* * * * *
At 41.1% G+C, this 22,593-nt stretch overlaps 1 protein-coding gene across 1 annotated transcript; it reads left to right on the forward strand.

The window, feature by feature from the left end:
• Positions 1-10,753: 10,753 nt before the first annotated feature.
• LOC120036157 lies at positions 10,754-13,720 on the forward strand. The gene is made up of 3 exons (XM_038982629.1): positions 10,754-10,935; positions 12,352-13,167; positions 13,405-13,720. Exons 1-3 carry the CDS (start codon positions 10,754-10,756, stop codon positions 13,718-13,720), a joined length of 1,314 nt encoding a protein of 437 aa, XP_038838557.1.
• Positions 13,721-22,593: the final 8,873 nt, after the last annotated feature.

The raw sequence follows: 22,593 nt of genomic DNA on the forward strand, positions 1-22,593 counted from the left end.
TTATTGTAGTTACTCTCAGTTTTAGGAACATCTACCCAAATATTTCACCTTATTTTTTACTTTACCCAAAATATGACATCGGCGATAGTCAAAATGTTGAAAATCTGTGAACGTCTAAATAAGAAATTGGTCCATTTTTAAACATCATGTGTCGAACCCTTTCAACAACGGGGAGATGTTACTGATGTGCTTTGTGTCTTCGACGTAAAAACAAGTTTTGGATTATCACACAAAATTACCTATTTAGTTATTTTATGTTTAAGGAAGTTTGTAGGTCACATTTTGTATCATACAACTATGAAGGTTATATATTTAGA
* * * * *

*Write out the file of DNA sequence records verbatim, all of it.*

At 41.1% G+C, this 22,593-nt stretch overlaps 1 protein-coding gene across 1 annotated transcript; it reads left to right on the forward strand.

The window, feature by feature from the left end:
• Positions 1-10,753: 10,753 nt before the first annotated feature.
• LOC120036157 lies at positions 10,754-13,720 on the forward strand. The gene is made up of 3 exons (XM_038982629.1): positions 10,754-10,935; positions 12,352-13,167; positions 13,405-13,720. Exons 1-3 carry the CDS (start codon positions 10,754-10,756, stop codon positions 13,718-13,720), a joined length of 1,314 nt encoding a protein of 437 aa, XP_038838557.1.
• Positions 13,721-22,593: the final 8,873 nt, after the last annotated feature.

The raw sequence follows: 22,593 nt of genomic DNA on the forward strand, positions 1-22,593 counted from the left end.
TTATTGTAGTTACTCTCAGTTTTAGGAACATCTACCCAAATATTTCACCTTATTTTTTACTTTACCCAAAATATGACATCGGCGATAGTCAAAATGTTGAAAATCTGTGAACGTCTAAATAAGAAATTGGTCCATTTTTAAACATCATGTGTCGAACCCTTTCAACAACGGGGAGATGTTACTGATGTGCTTTGTGTCTTCGACGTAAAAACAAGTTTTGGATTATCACACAAAATTACCTATTTAGTTATTTTATGTTTAAGGAAGTTTGTAGGTCACATTTTGTATCATACAACTATGAAGGTTATATATTTAGA